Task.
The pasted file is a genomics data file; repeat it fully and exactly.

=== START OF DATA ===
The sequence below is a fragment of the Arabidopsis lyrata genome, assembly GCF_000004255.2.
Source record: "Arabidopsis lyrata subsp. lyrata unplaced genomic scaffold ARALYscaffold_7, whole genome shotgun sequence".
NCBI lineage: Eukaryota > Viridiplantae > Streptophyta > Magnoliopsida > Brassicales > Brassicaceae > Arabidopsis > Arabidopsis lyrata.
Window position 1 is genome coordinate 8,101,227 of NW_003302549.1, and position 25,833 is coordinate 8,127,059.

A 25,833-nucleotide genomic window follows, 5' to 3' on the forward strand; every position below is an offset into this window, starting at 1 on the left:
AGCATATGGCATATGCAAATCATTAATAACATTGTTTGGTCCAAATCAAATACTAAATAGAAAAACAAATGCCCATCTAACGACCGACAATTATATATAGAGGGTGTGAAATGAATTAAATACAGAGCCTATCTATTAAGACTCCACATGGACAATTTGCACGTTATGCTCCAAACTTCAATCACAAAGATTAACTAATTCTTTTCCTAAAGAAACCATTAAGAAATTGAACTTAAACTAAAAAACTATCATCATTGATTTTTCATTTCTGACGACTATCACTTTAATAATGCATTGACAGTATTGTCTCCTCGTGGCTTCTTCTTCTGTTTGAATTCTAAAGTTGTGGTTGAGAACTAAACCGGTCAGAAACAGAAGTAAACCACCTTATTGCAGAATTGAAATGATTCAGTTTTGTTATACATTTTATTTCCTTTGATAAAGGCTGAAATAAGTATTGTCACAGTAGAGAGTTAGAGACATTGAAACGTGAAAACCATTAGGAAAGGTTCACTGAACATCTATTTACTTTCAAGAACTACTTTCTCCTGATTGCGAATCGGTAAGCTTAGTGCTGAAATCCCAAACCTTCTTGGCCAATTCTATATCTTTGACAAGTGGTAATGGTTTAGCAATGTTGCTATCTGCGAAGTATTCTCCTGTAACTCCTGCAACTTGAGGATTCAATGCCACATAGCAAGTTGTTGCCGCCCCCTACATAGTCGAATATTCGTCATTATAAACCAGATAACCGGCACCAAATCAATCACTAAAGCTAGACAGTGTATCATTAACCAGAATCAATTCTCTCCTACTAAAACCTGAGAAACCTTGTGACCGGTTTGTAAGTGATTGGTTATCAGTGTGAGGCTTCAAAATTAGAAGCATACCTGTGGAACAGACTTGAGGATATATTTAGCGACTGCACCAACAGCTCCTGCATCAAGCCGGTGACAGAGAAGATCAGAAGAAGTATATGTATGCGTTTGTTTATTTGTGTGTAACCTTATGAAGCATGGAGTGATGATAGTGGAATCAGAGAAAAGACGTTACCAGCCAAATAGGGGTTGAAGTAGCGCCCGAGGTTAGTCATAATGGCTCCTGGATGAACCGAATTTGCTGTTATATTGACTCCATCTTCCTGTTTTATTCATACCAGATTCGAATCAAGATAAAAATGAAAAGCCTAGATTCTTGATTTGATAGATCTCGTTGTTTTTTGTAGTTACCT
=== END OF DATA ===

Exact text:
The sequence below is a fragment of the Arabidopsis lyrata genome, assembly GCF_000004255.2.
Source record: "Arabidopsis lyrata subsp. lyrata unplaced genomic scaffold ARALYscaffold_7, whole genome shotgun sequence".
NCBI lineage: Eukaryota > Viridiplantae > Streptophyta > Magnoliopsida > Brassicales > Brassicaceae > Arabidopsis > Arabidopsis lyrata.
Window position 1 is genome coordinate 8,101,227 of NW_003302549.1, and position 25,833 is coordinate 8,127,059.

A 25,833-nucleotide genomic window follows, 5' to 3' on the forward strand; every position below is an offset into this window, starting at 1 on the left:
AGCATATGGCATATGCAAATCATTAATAACATTGTTTGGTCCAAATCAAATACTAAATAGAAAAACAAATGCCCATCTAACGACCGACAATTATATATAGAGGGTGTGAAATGAATTAAATACAGAGCCTATCTATTAAGACTCCACATGGACAATTTGCACGTTATGCTCCAAACTTCAATCACAAAGATTAACTAATTCTTTTCCTAAAGAAACCATTAAGAAATTGAACTTAAACTAAAAAACTATCATCATTGATTTTTCATTTCTGACGACTATCACTTTAATAATGCATTGACAGTATTGTCTCCTCGTGGCTTCTTCTTCTGTTTGAATTCTAAAGTTGTGGTTGAGAACTAAACCGGTCAGAAACAGAAGTAAACCACCTTATTGCAGAATTGAAATGATTCAGTTTTGTTATACATTTTATTTCCTTTGATAAAGGCTGAAATAAGTATTGTCACAGTAGAGAGTTAGAGACATTGAAACGTGAAAACCATTAGGAAAGGTTCACTGAACATCTATTTACTTTCAAGAACTACTTTCTCCTGATTGCGAATCGGTAAGCTTAGTGCTGAAATCCCAAACCTTCTTGGCCAATTCTATATCTTTGACAAGTGGTAATGGTTTAGCAATGTTGCTATCTGCGAAGTATTCTCCTGTAACTCCTGCAACTTGAGGATTCAATGCCACATAGCAAGTTGTTGCCGCCCCCTACATAGTCGAATATTCGTCATTATAAACCAGATAACCGGCACCAAATCAATCACTAAAGCTAGACAGTGTATCATTAACCAGAATCAATTCTCTCCTACTAAAACCTGAGAAACCTTGTGACCGGTTTGTAAGTGATTGGTTATCAGTGTGAGGCTTCAAAATTAGAAGCATACCTGTGGAACAGACTTGAGGATATATTTAGCGACTGCACCAACAGCTCCTGCATCAAGCCGGTGACAGAGAAGATCAGAAGAAGTATATGTATGCGTTTGTTTATTTGTGTGTAACCTTATGAAGCATGGAGTGATGATAGTGGAATCAGAGAAAAGACGTTACCAGCCAAATAGGGGTTGAAGTAGCGCCCGAGGTTAGTCATAATGGCTCCTGGATGAACCGAATTTGCTGTTATATTGACTCCATCTTCCTGTTTTATTCATACCAGATTCGAATCAAGATAAAAATGAAAAGCCTAGATTCTTGATTTGATAGATCTCGTTGTTTTTTGTAGTTACCT